After serving as executive director of Dining Services for 21 years, Stu Orefice left his position at the University last Monday to pursue a consulting job in New York City.

“It was time for me to create a new recipe,” Orefice wrote in an announcement sent to his friends and colleagues, adding, “I am extremely proud [of] the work of our award-winning dining team, and I take comfort in the fact that I leave the Princeton pantry fully stocked with high quality ingredients.”

In his message to coworkers, Orefice explained that he hopes his job transition will allow him more flexibility to spend more time with his family. Beyond providing The Daily Princetonian with the message, Orefice declined to comment.

In the interim, Vice President for University Services Chad Klaus will serve as acting executive director of Dining Services in addition to his usual responsibilities. According to Klaus, the search for Orefice’s replacement is expected to begin in early 2014 and will last for approximately three to four months.

Klaus explained that he expects the University to look for candidates across the country, although internal staff will not be excluded from consideration. Other details regarding the process have yet to be finalized.

“I have not given a ton of thought yet in terms of the exact attributes that we will try to target,” Klaus said. “I’m going to give myself a little more time to figure out the sort of leader we’re looking for.”

Orefice began working at the University in 1993 after having served as assistant director of Cornell Dining for a decade. During his time at Princeton, Orefice oversaw several major changes in dining, such as the beginning of retail operations at Frist Campus Center in 2001. Orefice also focused his efforts on revamping the residential college dining halls in response to the increased size of the student body. He was involved in both the construction of Whitman’s servery, which opened in 2007, and the consolidation of Wilcox and Wu dining halls, which was completed in 2009.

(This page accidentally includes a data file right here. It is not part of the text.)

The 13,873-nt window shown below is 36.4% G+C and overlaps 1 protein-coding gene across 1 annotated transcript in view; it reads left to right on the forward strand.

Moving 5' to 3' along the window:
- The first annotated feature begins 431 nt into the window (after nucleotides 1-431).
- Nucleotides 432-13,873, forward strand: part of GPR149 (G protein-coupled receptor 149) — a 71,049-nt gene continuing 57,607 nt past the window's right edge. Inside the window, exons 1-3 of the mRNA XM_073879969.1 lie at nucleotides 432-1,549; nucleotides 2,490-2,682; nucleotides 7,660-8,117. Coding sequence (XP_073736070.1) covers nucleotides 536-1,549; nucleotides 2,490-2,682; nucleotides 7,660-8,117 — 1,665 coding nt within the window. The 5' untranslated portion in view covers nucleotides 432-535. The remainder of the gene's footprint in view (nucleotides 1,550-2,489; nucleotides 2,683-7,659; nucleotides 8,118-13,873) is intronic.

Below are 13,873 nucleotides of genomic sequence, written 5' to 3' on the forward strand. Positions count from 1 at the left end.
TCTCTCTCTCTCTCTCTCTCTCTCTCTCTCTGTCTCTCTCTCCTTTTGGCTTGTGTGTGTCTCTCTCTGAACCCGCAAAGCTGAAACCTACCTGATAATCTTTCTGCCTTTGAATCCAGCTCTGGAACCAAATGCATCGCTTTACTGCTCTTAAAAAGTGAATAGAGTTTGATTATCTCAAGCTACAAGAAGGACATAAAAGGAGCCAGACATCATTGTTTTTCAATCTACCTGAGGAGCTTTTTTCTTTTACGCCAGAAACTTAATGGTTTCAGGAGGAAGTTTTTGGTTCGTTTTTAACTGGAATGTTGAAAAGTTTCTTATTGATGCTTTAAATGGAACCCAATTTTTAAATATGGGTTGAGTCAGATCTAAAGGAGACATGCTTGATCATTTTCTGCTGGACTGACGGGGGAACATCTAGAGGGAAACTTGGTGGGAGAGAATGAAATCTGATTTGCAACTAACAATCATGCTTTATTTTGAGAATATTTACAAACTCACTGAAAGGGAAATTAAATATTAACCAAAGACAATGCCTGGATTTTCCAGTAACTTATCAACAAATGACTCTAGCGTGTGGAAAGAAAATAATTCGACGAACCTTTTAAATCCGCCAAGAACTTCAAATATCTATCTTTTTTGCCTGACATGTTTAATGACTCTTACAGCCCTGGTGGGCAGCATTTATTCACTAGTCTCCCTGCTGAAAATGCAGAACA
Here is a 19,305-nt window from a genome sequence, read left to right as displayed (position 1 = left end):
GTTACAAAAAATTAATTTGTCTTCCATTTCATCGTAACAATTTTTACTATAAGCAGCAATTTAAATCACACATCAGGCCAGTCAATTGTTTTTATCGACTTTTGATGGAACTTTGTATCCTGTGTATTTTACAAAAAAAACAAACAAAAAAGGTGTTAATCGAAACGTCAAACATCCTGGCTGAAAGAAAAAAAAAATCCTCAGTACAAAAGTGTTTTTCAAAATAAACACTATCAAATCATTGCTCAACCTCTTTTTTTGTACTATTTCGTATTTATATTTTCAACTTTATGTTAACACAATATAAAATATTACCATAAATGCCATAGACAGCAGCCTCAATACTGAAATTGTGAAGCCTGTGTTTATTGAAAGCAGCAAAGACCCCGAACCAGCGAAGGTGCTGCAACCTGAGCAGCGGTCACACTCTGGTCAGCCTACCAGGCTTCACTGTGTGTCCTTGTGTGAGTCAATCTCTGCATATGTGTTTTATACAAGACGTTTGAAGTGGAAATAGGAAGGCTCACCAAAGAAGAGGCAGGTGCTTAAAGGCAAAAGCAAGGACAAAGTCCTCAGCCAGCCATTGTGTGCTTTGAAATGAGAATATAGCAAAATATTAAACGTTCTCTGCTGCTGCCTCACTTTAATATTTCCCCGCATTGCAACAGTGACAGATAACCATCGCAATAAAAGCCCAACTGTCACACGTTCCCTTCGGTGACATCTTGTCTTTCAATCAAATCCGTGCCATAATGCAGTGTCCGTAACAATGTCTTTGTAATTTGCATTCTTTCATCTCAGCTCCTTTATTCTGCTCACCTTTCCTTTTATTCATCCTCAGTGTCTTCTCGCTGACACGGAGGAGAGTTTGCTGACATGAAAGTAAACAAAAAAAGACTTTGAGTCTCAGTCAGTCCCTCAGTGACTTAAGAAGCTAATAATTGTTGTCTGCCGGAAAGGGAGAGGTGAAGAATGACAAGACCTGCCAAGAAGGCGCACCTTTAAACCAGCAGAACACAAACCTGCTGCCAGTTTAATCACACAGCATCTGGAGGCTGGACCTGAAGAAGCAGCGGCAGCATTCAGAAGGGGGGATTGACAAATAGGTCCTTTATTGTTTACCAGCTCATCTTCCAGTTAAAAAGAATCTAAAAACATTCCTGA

Sustainability also became a central focus of Orefice’s reforms. The former director supervised the planning of Cafe Vivian, which serves primarily organic dishes and products, as well as initiatives to supply local soup kitchens with surplus food and to distribute food waste to area farmers. That the University dining halls no longer use trays can also be credited to Orefice.

In recent years, Orefice has played a role in attempting to resolve a variety of dining-related controversies that have emerged on campus, including a report of 1,200 coffee mug thefts from the Wu-Wilcox dining hall, a USG referendum to remove Sabra hummus from campus retail locations and a sharp increase in sushi prices in the Frist Food Gallery.

While Orefice noted in his announcement to colleagues that he will “miss the Orange Bubble,” he also said that he is satisfied with the changes he has seen in Dining Services over the course of his career at the University.

“I leave with mixed emotions, but nothing will diminish my pride in the many good and productive changes that have marked my service to the Princeton tradition,” he wrote in his message. “When I think of the transformation from traditional cafeterias in 1993 to the marketplace facilities of today, I am assured that the work was worthy of the ideals of Princeton University.”

“Stu was a very amazing leader at Princeton,” Klaus said. “He really reformulated all of what we think of in terms of campus dining at Princeton.”

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